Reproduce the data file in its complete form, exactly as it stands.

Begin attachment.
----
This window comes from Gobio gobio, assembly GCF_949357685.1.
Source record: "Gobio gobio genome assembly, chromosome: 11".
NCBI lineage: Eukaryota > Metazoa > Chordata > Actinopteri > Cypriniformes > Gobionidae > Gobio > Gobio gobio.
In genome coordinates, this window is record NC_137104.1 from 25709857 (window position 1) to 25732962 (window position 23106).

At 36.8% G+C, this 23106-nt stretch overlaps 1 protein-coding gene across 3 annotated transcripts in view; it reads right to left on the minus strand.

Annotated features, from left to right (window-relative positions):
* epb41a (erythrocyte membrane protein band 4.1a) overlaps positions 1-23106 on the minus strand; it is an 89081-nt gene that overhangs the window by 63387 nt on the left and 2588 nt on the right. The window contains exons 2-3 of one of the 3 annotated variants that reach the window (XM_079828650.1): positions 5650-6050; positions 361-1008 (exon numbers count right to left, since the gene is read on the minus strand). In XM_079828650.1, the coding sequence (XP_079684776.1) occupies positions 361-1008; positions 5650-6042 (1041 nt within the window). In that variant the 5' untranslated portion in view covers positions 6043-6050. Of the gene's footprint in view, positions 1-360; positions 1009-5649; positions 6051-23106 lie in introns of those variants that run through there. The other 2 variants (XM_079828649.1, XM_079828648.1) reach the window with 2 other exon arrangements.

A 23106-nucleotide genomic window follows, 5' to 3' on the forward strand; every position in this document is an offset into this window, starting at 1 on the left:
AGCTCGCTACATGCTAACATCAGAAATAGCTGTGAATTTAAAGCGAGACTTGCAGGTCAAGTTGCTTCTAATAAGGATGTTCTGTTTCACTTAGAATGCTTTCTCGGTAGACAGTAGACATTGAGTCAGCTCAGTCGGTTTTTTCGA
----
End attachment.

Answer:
This window comes from Gobio gobio, assembly GCF_949357685.1.
Source record: "Gobio gobio genome assembly, chromosome: 11".
NCBI lineage: Eukaryota > Metazoa > Chordata > Actinopteri > Cypriniformes > Gobionidae > Gobio > Gobio gobio.
In genome coordinates, this window is record NC_137104.1 from 25709857 (window position 1) to 25732962 (window position 23106).

At 36.8% G+C, this 23106-nt stretch overlaps 1 protein-coding gene across 3 annotated transcripts in view; it reads right to left on the minus strand.

Annotated features, from left to right (window-relative positions):
* epb41a (erythrocyte membrane protein band 4.1a) overlaps positions 1-23106 on the minus strand; it is an 89081-nt gene that overhangs the window by 63387 nt on the left and 2588 nt on the right. The window contains exons 2-3 of one of the 3 annotated variants that reach the window (XM_079828650.1): positions 5650-6050; positions 361-1008 (exon numbers count right to left, since the gene is read on the minus strand). In XM_079828650.1, the coding sequence (XP_079684776.1) occupies positions 361-1008; positions 5650-6042 (1041 nt within the window). In that variant the 5' untranslated portion in view covers positions 6043-6050. Of the gene's footprint in view, positions 1-360; positions 1009-5649; positions 6051-23106 lie in introns of those variants that run through there. The other 2 variants (XM_079828649.1, XM_079828648.1) reach the window with 2 other exon arrangements.

A 23106-nucleotide genomic window follows, 5' to 3' on the forward strand; every position in this document is an offset into this window, starting at 1 on the left:
AGCTCGCTACATGCTAACATCAGAAATAGCTGTGAATTTAAAGCGAGACTTGCAGGTCAAGTTGCTTCTAATAAGGATGTTCTGTTTCACTTAGAATGCTTTCTCGGTAGACAGTAGACATTGAGTCAGCTCAGTCGGTTTTTTCGA